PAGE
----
In a 7-0 decision released today, the New Jersey Supreme Court ruled that the State Constitution affords individuals a reasonable expectation of privacy in the location of their cellular telephones.
The ruling came by way of an appeal by Defendant, Thomas Earls, who was indicted in 2006 by a Monmouth County Grand Jury on charges of Burglary, a crime of the Third Degree, and Theft, a crime of the Third Degree, among others. The charges were based, in large part, on information provided by Defendant’s cell phone carrier about the location of the cell phone.
At the Trial Division, Defendant filed a Motion to Suppress Evidence, claiming that police should have obtained a warrant before tracking him via his cell phone. The Trial Division agreed with the proposition, but nevertheless admitted the evidence under the “emergency aid” exception to the warrant requirement. Defendant ultimately pled guilty, but reserved his right to appeal the suppression issue. Thereafter, at the Appellate Division, it was held that Defendant did not have a reasonable expectation of privacy in the location of his cell phone.
According to the Supreme Court’s ruling, Defendant’s conviction is reversed and his matter remanded. Under this new rule of law, police must now obtain a warrant upon a showing of probable cause (or qualify for an exception to the warrant requirement) before obtaining tracking information through the use of a cell phone.
The Supreme Court highlighted that Article I, Paragraph 7 of the New Jersey Constitution affords greater protection to individuals than the Fourth Amendment, going on to state that using a cell phone to obtain the location of its owner is akin to using a tracking device, and can function as a substitute for 24/7 surveillance without police having to confront the limits of their resources. Most importantly, it involves a degree of intrusion that a reasonable person would not anticipate. Details about the location of a cell phone can provide an intimate picture of one’s daily life and reveal not just where people go – doctors, religious services, stores, etc. – but also with whom they choose to affiliate themselves. The result is a blurred line between public and private areas because cell phones emit signals from both.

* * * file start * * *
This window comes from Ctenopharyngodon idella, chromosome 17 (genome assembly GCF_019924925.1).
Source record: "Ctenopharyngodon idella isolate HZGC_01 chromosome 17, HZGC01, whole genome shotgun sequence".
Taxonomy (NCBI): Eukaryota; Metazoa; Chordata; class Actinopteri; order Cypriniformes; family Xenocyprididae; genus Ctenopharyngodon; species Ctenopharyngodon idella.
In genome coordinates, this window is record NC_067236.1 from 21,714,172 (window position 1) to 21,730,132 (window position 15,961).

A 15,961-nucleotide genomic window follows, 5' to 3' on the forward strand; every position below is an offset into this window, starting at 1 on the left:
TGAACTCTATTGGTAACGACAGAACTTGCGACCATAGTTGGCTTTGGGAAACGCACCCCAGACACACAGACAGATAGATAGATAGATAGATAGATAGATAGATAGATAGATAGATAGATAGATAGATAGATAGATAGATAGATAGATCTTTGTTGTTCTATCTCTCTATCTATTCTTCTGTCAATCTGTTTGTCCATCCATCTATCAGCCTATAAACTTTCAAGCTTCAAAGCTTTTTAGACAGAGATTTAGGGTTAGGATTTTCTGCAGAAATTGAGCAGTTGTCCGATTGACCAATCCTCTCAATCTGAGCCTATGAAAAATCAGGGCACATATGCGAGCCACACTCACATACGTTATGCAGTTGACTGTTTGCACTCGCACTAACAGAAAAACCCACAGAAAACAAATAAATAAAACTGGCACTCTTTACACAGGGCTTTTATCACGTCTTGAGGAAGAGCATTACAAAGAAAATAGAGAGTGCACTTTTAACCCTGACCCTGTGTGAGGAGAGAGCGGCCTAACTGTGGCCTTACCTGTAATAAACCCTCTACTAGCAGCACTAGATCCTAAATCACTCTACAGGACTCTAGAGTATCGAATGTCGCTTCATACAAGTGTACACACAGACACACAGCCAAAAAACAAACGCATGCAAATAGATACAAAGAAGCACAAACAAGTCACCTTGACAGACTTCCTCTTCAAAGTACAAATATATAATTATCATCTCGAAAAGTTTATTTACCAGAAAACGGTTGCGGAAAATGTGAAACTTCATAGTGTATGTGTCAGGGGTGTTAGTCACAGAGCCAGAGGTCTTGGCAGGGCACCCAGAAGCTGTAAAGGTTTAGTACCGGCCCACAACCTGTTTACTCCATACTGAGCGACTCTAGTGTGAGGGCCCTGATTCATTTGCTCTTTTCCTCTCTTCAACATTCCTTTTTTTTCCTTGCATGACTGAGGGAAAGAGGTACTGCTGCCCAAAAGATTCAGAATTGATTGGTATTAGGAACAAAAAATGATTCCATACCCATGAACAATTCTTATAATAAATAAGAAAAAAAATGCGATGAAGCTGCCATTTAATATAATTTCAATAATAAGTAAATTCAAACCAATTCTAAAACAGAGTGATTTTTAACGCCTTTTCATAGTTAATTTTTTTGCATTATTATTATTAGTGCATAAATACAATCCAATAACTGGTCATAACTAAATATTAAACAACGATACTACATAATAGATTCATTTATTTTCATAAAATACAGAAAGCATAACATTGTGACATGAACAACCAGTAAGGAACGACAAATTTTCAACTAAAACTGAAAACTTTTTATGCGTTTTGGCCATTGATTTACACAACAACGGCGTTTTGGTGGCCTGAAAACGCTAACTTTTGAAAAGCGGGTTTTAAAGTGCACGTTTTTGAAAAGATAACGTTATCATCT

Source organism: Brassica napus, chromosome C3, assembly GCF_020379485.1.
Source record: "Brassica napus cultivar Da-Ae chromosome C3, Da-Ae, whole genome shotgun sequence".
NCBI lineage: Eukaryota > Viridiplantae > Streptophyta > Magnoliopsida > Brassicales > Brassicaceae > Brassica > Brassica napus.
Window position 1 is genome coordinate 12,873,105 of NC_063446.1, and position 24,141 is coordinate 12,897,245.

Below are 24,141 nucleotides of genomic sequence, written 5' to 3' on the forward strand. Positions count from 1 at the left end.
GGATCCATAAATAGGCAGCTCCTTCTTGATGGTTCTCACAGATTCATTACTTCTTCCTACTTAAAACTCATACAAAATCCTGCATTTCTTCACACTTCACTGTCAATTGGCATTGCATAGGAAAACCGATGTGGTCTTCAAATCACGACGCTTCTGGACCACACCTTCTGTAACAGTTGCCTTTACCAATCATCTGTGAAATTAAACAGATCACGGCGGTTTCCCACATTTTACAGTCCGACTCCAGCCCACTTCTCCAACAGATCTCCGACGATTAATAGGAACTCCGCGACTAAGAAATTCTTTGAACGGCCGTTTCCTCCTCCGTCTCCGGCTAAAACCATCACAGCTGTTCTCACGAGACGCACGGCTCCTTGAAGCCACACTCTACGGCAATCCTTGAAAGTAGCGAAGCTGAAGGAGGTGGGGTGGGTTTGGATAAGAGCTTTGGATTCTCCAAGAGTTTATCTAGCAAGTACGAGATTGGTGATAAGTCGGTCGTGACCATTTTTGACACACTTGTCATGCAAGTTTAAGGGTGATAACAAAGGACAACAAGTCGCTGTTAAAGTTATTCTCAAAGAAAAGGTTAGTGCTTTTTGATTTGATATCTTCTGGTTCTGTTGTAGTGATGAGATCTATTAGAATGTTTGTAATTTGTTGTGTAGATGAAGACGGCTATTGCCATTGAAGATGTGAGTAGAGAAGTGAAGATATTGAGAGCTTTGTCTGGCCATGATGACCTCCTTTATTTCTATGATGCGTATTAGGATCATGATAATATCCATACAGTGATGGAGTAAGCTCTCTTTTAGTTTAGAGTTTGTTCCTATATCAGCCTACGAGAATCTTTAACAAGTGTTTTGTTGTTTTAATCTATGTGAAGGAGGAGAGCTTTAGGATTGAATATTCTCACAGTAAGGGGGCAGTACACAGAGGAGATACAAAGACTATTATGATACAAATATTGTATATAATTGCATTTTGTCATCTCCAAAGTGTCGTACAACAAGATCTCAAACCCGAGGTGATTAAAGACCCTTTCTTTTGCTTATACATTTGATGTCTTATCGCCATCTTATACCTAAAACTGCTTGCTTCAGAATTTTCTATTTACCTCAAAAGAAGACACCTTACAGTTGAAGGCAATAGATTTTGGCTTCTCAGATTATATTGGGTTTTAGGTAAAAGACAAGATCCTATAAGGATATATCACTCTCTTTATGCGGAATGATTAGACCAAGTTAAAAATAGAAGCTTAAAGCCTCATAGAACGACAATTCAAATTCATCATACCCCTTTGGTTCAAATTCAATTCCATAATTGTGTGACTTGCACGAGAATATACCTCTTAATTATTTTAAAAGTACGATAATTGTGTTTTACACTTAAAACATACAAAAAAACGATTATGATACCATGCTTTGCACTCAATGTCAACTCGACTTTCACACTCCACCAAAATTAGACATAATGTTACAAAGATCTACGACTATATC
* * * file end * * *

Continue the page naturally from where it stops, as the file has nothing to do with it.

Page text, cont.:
What is clear – the Supreme Court held – is that cell phones are not meant to serve as tracking devices. No one buys a cell phone with the intention of sharing detailed information regarding their whereabouts with the police.
The decision, which will be applied proactively, is certainly a step in the direction to keep our laws up-to-date with ever-evolving technology.
To read the decision in its entirety, click here.